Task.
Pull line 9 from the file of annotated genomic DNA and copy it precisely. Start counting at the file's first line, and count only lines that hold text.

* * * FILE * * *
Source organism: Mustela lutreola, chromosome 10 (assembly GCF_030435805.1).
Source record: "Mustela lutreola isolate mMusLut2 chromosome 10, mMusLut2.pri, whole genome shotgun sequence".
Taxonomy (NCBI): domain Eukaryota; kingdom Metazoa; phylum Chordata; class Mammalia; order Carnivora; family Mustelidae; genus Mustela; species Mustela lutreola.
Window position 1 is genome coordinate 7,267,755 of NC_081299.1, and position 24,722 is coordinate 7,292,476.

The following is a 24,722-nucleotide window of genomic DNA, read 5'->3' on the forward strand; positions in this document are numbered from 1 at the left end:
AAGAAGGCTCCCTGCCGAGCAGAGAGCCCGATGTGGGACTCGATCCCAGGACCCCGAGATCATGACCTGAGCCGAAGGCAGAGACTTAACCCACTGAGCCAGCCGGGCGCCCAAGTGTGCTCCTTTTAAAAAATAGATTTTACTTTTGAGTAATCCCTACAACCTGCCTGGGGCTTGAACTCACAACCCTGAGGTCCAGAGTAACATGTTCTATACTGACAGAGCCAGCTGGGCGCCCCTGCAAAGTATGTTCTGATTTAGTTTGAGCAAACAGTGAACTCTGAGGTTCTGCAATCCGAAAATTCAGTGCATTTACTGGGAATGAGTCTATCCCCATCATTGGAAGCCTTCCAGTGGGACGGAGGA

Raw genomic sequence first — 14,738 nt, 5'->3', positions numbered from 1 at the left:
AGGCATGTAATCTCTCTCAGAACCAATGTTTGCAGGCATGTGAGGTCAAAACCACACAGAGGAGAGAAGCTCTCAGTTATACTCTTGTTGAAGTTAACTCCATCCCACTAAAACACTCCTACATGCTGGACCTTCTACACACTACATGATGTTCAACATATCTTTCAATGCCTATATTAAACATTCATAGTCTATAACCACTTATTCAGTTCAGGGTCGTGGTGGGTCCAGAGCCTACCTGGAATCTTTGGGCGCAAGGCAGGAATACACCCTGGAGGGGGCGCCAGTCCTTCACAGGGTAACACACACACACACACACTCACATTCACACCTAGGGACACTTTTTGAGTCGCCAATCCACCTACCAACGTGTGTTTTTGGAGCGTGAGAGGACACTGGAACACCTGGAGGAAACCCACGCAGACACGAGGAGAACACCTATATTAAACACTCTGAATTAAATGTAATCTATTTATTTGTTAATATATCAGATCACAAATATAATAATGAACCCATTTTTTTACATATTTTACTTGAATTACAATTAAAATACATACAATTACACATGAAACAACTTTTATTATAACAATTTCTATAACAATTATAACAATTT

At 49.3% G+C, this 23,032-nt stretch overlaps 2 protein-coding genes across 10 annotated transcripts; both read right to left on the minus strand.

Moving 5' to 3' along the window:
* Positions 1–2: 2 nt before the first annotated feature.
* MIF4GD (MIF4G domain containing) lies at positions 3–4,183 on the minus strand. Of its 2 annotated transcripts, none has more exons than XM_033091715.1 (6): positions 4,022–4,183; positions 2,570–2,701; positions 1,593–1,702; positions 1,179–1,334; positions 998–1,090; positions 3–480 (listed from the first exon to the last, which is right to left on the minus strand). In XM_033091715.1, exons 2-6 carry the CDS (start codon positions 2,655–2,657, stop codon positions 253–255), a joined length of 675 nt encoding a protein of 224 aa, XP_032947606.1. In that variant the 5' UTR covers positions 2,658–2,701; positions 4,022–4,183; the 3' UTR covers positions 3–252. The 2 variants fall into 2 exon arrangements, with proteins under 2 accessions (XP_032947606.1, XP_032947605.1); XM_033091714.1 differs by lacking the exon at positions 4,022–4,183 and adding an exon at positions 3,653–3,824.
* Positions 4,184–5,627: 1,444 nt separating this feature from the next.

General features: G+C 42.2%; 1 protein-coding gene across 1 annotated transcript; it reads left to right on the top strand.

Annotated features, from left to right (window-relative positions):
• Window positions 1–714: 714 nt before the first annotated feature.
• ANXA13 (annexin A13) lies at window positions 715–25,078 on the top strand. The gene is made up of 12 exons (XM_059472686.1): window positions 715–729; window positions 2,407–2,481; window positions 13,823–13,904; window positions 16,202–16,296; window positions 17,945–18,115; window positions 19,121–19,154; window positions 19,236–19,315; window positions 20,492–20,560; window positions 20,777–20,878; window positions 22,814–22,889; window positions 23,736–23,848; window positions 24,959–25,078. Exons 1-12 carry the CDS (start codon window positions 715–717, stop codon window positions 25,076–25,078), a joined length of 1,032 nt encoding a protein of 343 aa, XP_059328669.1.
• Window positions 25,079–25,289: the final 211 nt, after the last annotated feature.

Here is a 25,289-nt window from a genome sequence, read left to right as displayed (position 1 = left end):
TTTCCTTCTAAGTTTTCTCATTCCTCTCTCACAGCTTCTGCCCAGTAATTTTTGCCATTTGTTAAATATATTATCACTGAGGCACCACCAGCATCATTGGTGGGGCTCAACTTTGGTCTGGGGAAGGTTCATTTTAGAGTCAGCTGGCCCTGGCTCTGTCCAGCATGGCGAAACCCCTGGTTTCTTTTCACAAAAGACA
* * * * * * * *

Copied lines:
At 49.3% G+C, this 23,032-nt stretch overlaps 2 protein-coding genes across 10 annotated transcripts; both read right to left on the minus strand.